They tanked almost immediately due to being hideously unreliable.

Rogers then moved to a new design, a 30.50 inch (500 cc) vertical twin that was much more reliable.

These were the Warrior, Warrior TT, and the last (Springfield-era) Scout.







As a result of the fiasco with Torque, Indian was in dire financial straits, and Rogers took in a partner, John Brockhouse, of England's Brockhouse Engineering. Brockhouse provided operating capital, but also began importing bikes that they built in England, and then rebadged as Indians. This would include the 1949 Indian Brave, a 250cc bike that was OK, competent, but nothing to write home about. (I bought two of the damn things. But I digress. Again.)


Remember, during this time, Indian continued to produce the Chief at Springfield. (An aside. The Indian factory has traditionally been referred to as "The Wigwam")


Where things get interesting...


OK, so about this time, England is in a postwar slump. In order to get things moving, particularly given the huge debt the UK owes the US, the Brits, devalue the pound. By THIRTY freaking percent.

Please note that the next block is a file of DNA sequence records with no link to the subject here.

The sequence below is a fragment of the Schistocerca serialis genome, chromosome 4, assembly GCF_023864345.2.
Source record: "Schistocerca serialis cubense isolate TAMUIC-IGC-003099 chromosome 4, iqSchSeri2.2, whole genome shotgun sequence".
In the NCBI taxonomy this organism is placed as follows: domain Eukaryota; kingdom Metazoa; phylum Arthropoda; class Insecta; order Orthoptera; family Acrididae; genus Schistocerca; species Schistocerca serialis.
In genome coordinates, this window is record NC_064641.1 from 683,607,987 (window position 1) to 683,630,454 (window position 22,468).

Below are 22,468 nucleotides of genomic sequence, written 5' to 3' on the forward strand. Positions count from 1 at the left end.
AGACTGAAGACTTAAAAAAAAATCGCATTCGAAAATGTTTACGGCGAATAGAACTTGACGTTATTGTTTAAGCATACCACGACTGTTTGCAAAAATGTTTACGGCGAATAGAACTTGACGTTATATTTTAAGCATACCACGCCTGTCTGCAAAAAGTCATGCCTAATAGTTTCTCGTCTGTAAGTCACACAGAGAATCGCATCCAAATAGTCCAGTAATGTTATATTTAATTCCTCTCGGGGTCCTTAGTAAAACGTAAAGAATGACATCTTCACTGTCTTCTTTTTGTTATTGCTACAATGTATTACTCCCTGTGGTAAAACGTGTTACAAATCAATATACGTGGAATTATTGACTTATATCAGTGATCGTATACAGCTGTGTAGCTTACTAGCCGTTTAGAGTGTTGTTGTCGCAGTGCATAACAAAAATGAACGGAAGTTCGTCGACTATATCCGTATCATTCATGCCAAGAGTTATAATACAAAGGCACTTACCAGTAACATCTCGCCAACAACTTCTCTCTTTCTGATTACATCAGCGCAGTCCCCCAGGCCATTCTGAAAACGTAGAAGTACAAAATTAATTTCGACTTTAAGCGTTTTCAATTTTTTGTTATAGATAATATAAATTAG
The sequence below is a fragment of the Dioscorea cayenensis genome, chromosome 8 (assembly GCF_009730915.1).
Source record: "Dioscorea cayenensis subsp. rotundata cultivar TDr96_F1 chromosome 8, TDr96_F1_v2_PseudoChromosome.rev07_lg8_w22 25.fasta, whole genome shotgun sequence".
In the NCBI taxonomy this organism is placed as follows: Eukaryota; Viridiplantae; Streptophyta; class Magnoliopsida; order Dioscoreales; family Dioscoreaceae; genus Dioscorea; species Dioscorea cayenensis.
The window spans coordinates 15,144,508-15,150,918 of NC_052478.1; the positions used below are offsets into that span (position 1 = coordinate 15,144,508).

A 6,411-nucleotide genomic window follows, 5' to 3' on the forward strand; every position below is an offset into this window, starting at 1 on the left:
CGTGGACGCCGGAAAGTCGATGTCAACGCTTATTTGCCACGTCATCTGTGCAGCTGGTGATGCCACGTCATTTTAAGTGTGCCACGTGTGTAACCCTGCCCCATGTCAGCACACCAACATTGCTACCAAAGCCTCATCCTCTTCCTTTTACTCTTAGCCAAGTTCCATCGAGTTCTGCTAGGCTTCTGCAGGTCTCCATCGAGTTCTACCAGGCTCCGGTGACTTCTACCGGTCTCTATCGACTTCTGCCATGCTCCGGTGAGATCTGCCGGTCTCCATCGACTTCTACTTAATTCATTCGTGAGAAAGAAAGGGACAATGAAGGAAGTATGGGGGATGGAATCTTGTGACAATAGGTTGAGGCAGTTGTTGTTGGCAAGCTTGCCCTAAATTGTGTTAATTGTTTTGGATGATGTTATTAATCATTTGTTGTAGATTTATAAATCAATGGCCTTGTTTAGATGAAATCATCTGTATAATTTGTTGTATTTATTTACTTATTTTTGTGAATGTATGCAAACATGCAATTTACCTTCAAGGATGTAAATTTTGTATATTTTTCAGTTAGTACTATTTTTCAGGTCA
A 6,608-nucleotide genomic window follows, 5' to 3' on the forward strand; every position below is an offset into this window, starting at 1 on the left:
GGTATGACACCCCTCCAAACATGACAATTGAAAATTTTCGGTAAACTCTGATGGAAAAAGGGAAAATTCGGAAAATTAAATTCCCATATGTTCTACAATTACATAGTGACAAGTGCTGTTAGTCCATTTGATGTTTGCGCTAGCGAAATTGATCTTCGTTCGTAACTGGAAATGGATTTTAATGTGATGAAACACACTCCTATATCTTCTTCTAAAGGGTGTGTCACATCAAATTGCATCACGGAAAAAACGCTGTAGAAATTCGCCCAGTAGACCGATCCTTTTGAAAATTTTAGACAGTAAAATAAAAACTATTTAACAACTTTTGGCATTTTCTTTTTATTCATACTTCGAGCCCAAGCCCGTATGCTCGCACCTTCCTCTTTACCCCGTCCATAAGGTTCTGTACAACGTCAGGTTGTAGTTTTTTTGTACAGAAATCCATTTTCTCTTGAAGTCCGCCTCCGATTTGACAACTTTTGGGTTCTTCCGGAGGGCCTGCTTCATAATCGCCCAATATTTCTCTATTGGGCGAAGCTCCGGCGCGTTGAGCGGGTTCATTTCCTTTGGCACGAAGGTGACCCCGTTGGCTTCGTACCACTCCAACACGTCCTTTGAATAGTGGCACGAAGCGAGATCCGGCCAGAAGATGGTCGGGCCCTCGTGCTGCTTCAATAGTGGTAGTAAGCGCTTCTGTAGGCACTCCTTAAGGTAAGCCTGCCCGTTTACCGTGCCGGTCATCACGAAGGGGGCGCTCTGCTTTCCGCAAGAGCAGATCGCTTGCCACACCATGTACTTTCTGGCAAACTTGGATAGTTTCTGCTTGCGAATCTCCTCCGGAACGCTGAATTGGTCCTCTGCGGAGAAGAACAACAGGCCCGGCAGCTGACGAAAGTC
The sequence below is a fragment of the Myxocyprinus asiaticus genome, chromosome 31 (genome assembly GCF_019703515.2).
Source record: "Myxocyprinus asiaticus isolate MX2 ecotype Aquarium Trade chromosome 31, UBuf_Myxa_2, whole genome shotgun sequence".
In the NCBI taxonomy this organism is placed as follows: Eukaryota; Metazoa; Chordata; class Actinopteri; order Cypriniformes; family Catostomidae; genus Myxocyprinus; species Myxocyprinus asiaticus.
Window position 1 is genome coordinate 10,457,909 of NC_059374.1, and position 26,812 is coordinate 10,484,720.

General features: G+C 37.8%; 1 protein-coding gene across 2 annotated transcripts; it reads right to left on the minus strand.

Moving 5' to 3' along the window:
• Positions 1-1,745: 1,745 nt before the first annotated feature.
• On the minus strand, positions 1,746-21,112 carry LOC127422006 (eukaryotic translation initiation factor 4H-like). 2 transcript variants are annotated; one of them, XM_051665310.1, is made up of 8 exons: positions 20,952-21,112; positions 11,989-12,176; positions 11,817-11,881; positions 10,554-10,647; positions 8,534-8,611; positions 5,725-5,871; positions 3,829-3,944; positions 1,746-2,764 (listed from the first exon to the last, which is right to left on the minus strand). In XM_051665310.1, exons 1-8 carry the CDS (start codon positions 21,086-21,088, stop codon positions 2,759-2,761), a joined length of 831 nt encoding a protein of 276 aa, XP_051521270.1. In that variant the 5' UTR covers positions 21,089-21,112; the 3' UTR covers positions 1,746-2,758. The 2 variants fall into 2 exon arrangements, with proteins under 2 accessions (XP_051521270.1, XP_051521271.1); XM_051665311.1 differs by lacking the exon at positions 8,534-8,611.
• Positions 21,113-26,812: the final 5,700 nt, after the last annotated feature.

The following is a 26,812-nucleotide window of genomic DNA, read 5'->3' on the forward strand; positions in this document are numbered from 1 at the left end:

Now, in most times, that would mean diddly-squat to most Americans.

What it meant to Indian was a good, solid punch right in the face.

Their new vertical twins were competing against British bikes that looked good, ran good, handled good...and suddenly, overnight, cost one HELL of a lot less than a comparable Indian.


Look, that would mean, in todays dollars, that an Indian that had...ahem...'issues'... cost about $3,000.

A Triumph, BSA, Norton, or Royal Enfield on the other hand, could be had for about $2,000. Ouch.


They sold like screen doors for submarines. John Brockhouse assumes control of the company.


Indian production continues at Springfield until 1953, when the plant finally closes. For a long time, it was thought that the 1953 bikes were the last of the breed, but new evidence shows that the "Fabled 50"...50 bikes made in 1954 for the NYPD..actually did exist. The prblem with those bikes is, they were made with 1953 parts, so no one knows for sure which of them is really one of the "1954" bikes.

The very last five 80" Indian Chiefs were made in 1955. These too, were supposedly mythical...until some recent evidence surfaced that they, too, actually exist.

Only two have been located. One is in California, in the hands of the Stark family, and the other is in Texas, and has less than 3000 miles on it. And the owner is keeping his identity a closely guarded secret. He doesn't want everyone bothering him to sell his bike. The whereabouts of the other three are unknown.

Except to the owners, one would assume.




Now, here is the interesting part. When Brockhouse buys(steals/swindles/finagles and other terms) the company, it is split into two parts.